The Cold War Beginnings Although the Soviet Union and the United States had been allies in World War II, disagreements over the organization of the postwar world led the two countries to compete militarily and politically through the next several decades.
In the 1950s this competition was particularly intense, resulting in the Cold War and in regional proxy wars. The U.S. perceived Soviet support for the spread of communism as a strong threat, and American foreign policy attempted to contain and thwart communism around the world. U.S. foreign policy during the 1950s was shaped largely in response to perceived threats from the Soviet Union; U.S.
participation in the Korean War and American response to the launch of Sputnik illustrate the Soviet influence on U.S. foreign policy. The Korean War was the result of the division of Korea into communist North and capitalist South. When the North invaded the South, the US saw it as a bold communist effort at expansion.
Compounding the United State’s fears, the attack was endorsed by the USSR, and partially lead by Red China. The US feared that communism would spread throughout South East Asia should the communist forces takeover the whole of Korea. This would thus allow them to be able to strike any where in Asia or the Pacific. In response, the US sent her own forces in to oppose those of the North Korean communists, and later the Chinese forces. In effect, the Korean War was a proxy war between the main communist and capitalist forces. The Korean War helped further shape the US policy of containment towards the Soviet Union and other communist forces.
This is evident in General MacArthur’s pleas to President Truman to expand the war into mainland China, which Truman denied and subsequently led to MacArthur’s dismissal. Thus the US participation in the Korean War showed the United State’s policy of containment towards the Soviet Union, which was in turn used in regard to other communist nations as well. The impact of the Sputnik launches by the Soviet Union further shows their influence on US foreign policy. In addition to initiating the space race between the United States and the Soviet Union, the Sputnik series of spacecraft also had alarming military implications. The intercontinental ballistic missiles that were used to launch the Sputnik satellites were also capable of traveling from the Soviet Union to military targets in less than an hour – much less than the several hours required for conventional bomber aircraft.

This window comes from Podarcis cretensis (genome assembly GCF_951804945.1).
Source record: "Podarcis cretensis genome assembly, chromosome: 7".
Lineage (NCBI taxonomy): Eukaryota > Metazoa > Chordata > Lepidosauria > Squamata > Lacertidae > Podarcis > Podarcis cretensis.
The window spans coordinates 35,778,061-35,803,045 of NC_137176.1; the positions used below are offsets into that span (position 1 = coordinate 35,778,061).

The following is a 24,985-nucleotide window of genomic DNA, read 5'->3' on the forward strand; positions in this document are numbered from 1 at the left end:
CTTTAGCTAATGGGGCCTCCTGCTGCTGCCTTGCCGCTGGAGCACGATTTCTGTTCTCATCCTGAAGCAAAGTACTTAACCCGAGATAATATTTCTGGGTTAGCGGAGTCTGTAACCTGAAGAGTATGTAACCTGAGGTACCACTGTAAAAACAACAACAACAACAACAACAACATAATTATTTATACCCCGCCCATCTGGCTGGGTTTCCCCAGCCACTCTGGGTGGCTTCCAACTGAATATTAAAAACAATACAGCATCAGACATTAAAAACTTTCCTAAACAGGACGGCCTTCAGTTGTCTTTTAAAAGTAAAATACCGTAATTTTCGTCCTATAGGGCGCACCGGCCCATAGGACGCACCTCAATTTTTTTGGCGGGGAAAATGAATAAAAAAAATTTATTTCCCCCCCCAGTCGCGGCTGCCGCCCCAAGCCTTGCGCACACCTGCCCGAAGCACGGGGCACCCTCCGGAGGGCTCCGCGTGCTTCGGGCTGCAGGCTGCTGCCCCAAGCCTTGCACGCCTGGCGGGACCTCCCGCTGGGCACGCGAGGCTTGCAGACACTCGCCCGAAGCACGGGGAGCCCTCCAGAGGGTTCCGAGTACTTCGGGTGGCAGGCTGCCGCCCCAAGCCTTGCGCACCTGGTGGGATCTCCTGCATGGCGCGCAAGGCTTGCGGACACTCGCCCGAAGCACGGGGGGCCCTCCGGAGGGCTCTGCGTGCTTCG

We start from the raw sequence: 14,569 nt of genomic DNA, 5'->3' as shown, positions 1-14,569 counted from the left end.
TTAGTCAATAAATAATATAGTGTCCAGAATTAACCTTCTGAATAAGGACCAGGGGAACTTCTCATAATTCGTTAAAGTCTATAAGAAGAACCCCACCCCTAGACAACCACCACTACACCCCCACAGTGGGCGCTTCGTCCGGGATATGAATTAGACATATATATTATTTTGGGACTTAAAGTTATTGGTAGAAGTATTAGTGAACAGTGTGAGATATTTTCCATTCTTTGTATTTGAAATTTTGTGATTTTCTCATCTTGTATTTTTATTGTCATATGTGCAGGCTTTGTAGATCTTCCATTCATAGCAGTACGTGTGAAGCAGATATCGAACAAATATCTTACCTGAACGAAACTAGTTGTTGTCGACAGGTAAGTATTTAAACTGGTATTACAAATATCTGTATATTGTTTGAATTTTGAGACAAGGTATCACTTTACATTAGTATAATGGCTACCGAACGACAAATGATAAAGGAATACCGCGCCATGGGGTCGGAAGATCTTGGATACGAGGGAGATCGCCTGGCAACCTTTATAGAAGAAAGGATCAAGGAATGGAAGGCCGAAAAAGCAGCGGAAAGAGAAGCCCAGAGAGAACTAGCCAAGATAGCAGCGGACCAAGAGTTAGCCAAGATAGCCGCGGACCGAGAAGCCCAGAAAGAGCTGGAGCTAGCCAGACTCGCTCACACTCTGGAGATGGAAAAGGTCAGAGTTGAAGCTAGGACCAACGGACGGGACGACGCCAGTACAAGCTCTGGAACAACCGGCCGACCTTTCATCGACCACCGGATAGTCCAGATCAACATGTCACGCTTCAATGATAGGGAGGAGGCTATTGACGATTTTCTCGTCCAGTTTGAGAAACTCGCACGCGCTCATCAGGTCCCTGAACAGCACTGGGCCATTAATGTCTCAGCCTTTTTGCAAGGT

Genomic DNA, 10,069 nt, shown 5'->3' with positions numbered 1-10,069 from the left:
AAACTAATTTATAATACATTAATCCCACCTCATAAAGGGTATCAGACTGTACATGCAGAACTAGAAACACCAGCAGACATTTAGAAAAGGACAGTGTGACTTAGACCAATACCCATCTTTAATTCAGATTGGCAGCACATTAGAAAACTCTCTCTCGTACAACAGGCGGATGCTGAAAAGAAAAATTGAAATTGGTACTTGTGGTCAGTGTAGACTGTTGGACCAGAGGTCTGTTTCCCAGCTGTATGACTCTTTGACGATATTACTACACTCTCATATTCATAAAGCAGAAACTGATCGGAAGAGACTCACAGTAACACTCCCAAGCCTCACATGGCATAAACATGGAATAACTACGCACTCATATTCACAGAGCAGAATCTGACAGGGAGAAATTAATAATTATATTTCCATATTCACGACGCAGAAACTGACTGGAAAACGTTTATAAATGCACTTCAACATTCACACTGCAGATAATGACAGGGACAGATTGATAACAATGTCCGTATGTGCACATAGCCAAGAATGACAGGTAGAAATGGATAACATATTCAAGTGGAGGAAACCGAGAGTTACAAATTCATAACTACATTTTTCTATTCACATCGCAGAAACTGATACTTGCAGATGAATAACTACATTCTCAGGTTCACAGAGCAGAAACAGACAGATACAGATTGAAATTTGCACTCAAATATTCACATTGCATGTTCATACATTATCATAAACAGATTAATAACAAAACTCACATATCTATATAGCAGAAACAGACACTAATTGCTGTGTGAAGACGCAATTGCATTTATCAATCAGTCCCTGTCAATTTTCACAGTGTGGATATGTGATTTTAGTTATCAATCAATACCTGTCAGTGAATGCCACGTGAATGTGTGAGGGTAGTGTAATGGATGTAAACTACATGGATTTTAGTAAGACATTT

President Dwight D. Eisenhower of the United States reacted to the space race by signing the National Aeronautics and Space Act of 1958, which created the National Aeronautics and Space Administration (NASA). Eisenhower also established the Advanced Research Projects Agency, a division of the U.S. Department of Defense.
This caused a serious revision of the scientific and technological capabilities in America, and caused President Eisenhower to issue new funding for improving upon education in America in science and engineering. The quick Soviet lead in the space race did cause much panic, which shaped American policy both at home and abroad. Trying to downplay the significance of the Sputnik launches, the government vainly attempted to defame the Soviet feat. This new development in the Cold War caused the US to go further into a new rivalry with Russia, the space race. American History.